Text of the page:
Ocean floor submarines could hide forever like a Titanic wreck that actively evades detection

Today’s submarines are link blimps in the ocean. They float high over the sea floor. Dr Robert Ballard proposes submarines that hide on the ocean floor.

Modern nuclear attack submarines like the American Seawolf class are estimated to have a test depth of 490 meters (1,600 ft), which would imply (see above) a collapse depth of 730 meters (2,400 ft). Each 10 metres (33 feet) of depth puts another atmosphere (1 bar, 14.7 psi, 100 kPa) of pressure on the hull, so at 300 metres (1,000 feet), the hull is withstanding thirty atmospheres (30 bar, 441 psi, 3,000 kPa) of water pressure. World War II German U-boats generally had collapse depths in the range of 200 to 280 metres (660 to 920 feet).

The average ocean depth is 2.65 miles (14,000 feet).

In 1984, Dr Robert Ballard demonstrated the ability to operate on the ocean floor during a two-week exploration near Iceland’s Reykjanes Ridge. He took the Navy’s deep-sea research submarine, the NR-1, down 3,000 feet and drove it around volcanic peaks; he even hid in the occasional lava tube. At the time, the NR-1 was the Navy’s largest deep-sea research submarine and its smallest nuclear sub. At a length of 150 feet and 400 tons, it could support a crew of 13 for up to a month. But most importantly, the NR-1 had retractable wheels and portals. The wheels allowed the NR-1 to roll along the seafloor. The portals allowed the sub drivers to see where the hell they were going.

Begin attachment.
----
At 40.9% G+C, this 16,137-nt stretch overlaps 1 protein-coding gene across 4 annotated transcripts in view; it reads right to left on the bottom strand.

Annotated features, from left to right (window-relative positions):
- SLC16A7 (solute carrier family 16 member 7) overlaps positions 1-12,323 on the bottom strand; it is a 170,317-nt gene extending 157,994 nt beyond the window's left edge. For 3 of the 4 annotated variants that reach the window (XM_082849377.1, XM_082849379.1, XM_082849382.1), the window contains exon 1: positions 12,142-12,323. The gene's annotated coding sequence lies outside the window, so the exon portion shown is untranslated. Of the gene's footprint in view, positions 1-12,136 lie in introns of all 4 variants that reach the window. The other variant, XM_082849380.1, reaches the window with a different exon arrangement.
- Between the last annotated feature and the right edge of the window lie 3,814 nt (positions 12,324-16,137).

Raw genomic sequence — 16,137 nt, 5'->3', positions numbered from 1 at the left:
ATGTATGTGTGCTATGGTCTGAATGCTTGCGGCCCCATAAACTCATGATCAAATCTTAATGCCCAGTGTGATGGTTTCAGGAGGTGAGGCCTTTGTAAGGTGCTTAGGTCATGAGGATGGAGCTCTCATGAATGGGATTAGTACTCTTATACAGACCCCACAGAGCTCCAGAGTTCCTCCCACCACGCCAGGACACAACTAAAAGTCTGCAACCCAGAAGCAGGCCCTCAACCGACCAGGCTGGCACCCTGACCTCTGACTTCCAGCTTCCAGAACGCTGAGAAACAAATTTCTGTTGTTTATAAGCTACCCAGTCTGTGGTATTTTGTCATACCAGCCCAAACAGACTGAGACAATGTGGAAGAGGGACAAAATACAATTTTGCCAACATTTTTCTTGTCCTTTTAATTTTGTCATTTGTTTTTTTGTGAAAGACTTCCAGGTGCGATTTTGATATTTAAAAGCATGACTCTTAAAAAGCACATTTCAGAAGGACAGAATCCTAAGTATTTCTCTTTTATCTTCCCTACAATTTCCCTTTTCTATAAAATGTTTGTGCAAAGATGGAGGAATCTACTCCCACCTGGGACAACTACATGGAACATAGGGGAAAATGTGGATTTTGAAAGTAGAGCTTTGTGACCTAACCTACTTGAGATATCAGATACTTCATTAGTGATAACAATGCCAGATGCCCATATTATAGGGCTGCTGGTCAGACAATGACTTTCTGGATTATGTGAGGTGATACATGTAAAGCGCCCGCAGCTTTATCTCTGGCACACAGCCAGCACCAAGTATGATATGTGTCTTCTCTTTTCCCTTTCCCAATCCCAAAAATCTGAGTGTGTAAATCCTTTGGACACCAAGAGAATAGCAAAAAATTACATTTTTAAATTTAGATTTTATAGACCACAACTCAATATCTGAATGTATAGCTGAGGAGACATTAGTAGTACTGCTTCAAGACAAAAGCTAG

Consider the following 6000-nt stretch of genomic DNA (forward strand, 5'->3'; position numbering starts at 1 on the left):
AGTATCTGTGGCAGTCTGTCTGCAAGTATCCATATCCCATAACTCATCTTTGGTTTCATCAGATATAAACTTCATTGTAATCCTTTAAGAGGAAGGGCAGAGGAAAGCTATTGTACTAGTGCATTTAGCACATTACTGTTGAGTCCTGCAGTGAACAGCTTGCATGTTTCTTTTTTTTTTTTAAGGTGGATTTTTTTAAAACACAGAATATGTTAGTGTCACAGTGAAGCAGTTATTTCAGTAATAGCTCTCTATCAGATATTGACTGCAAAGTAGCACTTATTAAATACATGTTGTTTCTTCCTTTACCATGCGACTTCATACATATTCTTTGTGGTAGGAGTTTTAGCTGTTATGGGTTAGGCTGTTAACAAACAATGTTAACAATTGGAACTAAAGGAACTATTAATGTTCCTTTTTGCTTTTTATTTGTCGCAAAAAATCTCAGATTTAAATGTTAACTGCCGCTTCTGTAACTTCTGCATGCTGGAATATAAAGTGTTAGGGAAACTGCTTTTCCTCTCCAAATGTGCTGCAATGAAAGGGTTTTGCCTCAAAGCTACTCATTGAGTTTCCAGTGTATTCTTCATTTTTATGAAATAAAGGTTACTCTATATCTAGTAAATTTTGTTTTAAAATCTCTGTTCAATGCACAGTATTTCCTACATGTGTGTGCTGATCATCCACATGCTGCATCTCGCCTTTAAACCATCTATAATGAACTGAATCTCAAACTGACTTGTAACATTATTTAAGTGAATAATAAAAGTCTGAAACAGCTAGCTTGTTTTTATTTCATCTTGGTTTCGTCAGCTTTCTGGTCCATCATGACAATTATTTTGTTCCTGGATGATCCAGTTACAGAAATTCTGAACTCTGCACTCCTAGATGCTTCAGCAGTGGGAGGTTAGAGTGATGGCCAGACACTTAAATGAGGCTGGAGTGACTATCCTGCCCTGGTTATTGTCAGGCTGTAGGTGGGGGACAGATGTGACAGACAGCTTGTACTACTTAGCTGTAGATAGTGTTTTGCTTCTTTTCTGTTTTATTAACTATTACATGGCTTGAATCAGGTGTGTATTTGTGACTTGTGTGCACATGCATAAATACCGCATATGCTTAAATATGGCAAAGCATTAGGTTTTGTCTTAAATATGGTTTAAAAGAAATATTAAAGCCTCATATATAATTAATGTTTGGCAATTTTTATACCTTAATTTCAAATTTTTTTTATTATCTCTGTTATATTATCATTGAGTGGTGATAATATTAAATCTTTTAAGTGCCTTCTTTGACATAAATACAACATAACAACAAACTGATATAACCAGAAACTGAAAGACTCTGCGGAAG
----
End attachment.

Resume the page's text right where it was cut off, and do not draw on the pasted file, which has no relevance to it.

In a complex, jumbled terrain with rocks, mountains, and canyons, the sound waves get so jumbled up that it’s impossible to make any sense of the sounds that come back.

Navies also use very sensitive magnetic detectors to locate the giant, metallic mass of the submarine as it moves underwater. But this method is less effective in some kinds of seafloor terrain. For example, near basaltic rocks, which interfere with even simple compasses and create downright havoc with sensitive magnetic sub-hunting gear.

Between the jumbled sonar and the magnetic interference of the ocean floor, it can be very hard to find something hiding in the seafloor terrain. Ballard illustrated this point clearly when he dared the Navy to find him while he was tooling around on the Reykjanes Ridge in the NR-1. Two weeks of searching later, the Navy had no clue where he was.

SOURCES – Vice, Wikipedia, Ocean Service NOAA

About The Author